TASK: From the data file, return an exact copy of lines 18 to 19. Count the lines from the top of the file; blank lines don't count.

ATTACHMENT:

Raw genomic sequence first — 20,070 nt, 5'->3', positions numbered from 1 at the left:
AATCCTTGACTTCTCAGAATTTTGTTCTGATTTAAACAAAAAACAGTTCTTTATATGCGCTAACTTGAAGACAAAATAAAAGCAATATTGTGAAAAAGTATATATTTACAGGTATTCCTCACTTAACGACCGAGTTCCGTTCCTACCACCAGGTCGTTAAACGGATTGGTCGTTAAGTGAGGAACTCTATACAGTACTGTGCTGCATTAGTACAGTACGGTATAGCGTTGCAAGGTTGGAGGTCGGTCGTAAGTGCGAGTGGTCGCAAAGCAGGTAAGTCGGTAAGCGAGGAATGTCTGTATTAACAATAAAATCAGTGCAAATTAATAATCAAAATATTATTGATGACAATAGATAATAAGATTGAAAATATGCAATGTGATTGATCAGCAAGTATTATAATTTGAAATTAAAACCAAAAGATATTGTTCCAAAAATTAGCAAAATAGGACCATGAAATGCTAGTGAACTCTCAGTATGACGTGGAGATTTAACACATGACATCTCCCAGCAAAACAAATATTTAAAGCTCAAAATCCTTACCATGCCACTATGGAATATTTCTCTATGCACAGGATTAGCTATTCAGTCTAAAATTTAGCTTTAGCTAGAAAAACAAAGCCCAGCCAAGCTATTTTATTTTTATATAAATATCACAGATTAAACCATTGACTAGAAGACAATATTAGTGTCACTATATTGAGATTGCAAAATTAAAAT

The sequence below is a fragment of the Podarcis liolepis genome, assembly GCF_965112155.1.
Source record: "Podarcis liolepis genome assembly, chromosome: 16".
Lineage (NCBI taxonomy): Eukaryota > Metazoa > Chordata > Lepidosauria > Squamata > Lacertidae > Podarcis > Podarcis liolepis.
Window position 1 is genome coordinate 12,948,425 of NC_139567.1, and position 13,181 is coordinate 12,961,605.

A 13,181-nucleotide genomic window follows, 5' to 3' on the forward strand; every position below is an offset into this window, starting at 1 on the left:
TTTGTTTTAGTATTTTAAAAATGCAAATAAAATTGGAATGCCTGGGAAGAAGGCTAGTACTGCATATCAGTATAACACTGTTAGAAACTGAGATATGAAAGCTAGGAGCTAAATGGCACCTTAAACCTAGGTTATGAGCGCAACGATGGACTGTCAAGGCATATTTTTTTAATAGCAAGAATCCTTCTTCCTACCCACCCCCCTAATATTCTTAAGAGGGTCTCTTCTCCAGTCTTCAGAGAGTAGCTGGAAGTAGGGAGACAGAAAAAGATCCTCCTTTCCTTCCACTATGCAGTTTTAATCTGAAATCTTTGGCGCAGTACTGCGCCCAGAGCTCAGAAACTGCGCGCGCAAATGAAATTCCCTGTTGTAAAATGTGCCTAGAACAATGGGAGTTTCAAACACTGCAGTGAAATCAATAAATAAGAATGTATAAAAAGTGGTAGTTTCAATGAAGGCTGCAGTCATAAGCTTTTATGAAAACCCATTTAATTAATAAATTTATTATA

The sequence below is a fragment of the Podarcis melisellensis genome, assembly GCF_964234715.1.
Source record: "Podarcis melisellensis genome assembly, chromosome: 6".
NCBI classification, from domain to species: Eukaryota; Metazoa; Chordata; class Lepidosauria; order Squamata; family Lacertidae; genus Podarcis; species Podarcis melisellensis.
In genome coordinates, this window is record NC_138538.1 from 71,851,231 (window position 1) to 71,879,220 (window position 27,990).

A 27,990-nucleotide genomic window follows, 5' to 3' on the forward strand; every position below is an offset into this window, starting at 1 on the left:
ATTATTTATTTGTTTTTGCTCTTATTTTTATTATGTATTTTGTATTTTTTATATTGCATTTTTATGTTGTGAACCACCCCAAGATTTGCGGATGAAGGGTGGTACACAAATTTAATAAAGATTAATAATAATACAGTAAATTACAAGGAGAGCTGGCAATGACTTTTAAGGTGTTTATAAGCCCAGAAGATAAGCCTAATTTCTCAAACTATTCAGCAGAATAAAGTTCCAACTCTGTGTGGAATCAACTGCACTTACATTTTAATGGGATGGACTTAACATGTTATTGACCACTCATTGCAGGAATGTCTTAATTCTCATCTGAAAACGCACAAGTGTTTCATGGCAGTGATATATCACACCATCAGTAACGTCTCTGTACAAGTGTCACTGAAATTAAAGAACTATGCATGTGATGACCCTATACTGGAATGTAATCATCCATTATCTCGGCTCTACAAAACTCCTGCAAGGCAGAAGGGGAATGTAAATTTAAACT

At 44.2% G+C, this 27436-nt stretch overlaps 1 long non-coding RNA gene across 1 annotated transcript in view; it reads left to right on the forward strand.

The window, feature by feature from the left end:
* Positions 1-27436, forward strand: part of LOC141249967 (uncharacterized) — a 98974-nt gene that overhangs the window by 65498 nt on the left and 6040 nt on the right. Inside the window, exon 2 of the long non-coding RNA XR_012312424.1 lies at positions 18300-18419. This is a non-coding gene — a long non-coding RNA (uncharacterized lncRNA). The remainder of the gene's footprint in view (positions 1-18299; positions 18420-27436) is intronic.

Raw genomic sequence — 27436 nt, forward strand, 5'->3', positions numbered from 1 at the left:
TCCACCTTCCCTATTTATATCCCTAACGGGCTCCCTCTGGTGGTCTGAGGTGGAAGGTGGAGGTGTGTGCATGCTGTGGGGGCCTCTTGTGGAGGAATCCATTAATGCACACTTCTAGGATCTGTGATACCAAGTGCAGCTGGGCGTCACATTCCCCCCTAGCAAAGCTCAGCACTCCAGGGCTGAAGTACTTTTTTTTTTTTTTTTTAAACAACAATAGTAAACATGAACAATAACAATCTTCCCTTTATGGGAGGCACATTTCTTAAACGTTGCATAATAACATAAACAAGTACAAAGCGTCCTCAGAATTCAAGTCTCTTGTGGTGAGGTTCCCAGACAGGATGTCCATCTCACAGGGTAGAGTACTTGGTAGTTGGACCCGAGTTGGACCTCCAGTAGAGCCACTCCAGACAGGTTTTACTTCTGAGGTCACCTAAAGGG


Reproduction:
Raw genomic sequence — 27436 nt, forward strand, 5'->3', positions numbered from 1 at the left:
TCCACCTTCCCTATTTATATCCCTAACGGGCTCCCTCTGGTGGTCTGAGGTGGAAGGTGGAGGTGTGTGCATGCTGTGGGGGCCTCTTGTGGAGGAATCCATTAATGCACACTTCTAGGATCTGTGATACCAAGTGCAGCTGGGCGTCACATTCCCCCCTAGCAAAGCTCAGCACTCCAGGGCTGAAGTACTTTTTTTTTTTTTTTTTAAACAACAATAGTAAACATGAACAATAACAATCTTCCCTTTATGGGAGGCACATTTCTTAAACGTTGCATAATAACATAAACAAGTACAAAGCGTCCTCAGAATTCAAGTCTCTTGTGGTGAGGTTCCCAGACAGGATGTCCATCTCACAGGGTAGAGTACTTGGTAGTTGGACCCGAGTTGGACCTCCAGTAGAGCCACTCCAGACAGGTTTTACTTCTGAGGTCACCTAAAGGG